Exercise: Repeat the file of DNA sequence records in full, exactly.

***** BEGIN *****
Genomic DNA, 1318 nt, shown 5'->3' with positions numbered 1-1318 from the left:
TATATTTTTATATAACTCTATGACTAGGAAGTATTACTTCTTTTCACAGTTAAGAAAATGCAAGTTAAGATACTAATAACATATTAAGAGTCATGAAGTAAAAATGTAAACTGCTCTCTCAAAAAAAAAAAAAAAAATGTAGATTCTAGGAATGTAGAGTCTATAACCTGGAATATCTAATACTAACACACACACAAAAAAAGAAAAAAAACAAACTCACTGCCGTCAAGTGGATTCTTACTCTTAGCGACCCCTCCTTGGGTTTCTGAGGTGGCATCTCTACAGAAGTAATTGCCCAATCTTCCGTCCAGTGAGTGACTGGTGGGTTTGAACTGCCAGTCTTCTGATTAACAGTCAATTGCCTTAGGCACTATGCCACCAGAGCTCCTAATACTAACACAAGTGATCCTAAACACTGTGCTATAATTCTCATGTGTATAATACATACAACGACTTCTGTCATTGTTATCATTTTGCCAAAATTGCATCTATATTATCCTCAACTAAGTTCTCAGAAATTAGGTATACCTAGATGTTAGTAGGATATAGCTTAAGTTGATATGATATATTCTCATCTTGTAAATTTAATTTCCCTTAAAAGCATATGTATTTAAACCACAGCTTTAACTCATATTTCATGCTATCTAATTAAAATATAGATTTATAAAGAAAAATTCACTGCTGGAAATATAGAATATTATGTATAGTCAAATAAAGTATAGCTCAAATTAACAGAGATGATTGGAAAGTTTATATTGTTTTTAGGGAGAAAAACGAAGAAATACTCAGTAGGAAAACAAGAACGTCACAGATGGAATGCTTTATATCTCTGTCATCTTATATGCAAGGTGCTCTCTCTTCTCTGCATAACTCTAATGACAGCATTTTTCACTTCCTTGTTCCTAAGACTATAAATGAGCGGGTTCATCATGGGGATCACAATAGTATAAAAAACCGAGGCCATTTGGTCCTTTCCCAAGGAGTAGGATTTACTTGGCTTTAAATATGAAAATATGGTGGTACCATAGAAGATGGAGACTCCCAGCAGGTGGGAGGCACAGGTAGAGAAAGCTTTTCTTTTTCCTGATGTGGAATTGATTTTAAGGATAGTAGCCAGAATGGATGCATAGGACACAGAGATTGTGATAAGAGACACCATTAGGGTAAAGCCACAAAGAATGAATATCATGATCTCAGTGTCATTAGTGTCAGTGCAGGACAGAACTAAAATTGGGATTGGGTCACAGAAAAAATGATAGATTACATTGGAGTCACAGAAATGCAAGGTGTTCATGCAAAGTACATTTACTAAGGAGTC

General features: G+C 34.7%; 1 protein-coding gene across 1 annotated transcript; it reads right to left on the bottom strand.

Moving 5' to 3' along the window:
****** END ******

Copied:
Genomic DNA, 1318 nt, shown 5'->3' with positions numbered 1-1318 from the left:
TATATTTTTATATAACTCTATGACTAGGAAGTATTACTTCTTTTCACAGTTAAGAAAATGCAAGTTAAGATACTAATAACATATTAAGAGTCATGAAGTAAAAATGTAAACTGCTCTCTCAAAAAAAAAAAAAAAAATGTAGATTCTAGGAATGTAGAGTCTATAACCTGGAATATCTAATACTAACACACACACAAAAAAAGAAAAAAAACAAACTCACTGCCGTCAAGTGGATTCTTACTCTTAGCGACCCCTCCTTGGGTTTCTGAGGTGGCATCTCTACAGAAGTAATTGCCCAATCTTCCGTCCAGTGAGTGACTGGTGGGTTTGAACTGCCAGTCTTCTGATTAACAGTCAATTGCCTTAGGCACTATGCCACCAGAGCTCCTAATACTAACACAAGTGATCCTAAACACTGTGCTATAATTCTCATGTGTATAATACATACAACGACTTCTGTCATTGTTATCATTTTGCCAAAATTGCATCTATATTATCCTCAACTAAGTTCTCAGAAATTAGGTATACCTAGATGTTAGTAGGATATAGCTTAAGTTGATATGATATATTCTCATCTTGTAAATTTAATTTCCCTTAAAAGCATATGTATTTAAACCACAGCTTTAACTCATATTTCATGCTATCTAATTAAAATATAGATTTATAAAGAAAAATTCACTGCTGGAAATATAGAATATTATGTATAGTCAAATAAAGTATAGCTCAAATTAACAGAGATGATTGGAAAGTTTATATTGTTTTTAGGGAGAAAAACGAAGAAATACTCAGTAGGAAAACAAGAACGTCACAGATGGAATGCTTTATATCTCTGTCATCTTATATGCAAGGTGCTCTCTCTTCTCTGCATAACTCTAATGACAGCATTTTTCACTTCCTTGTTCCTAAGACTATAAATGAGCGGGTTCATCATGGGGATCACAATAGTATAAAAAACCGAGGCCATTTGGTCCTTTCCCAAGGAGTAGGATTTACTTGGCTTTAAATATGAAAATATGGTGGTACCATAGAAGATGGAGACTCCCAGCAGGTGGGAGGCACAGGTAGAGAAAGCTTTTCTTTTTCCTGATGTGGAATTGATTTTAAGGATAGTAGCCAGAATGGATGCATAGGACACAGAGATTGTGATAAGAGACACCATTAGGGTAAAGCCACAAAGAATGAATATCATGATCTCAGTGTCATTAGTGTCAGTGCAGGACAGAACTAAAATTGGGATTGGGTCACAGAAAAAATGATAGATTACATTGGAGTCACAGAAATGCAAGGTGTTCATGCAAAGTACATTTACTAAGGAGTC

General features: G+C 34.7%; 1 protein-coding gene across 1 annotated transcript; it reads right to left on the bottom strand.

Moving 5' to 3' along the window: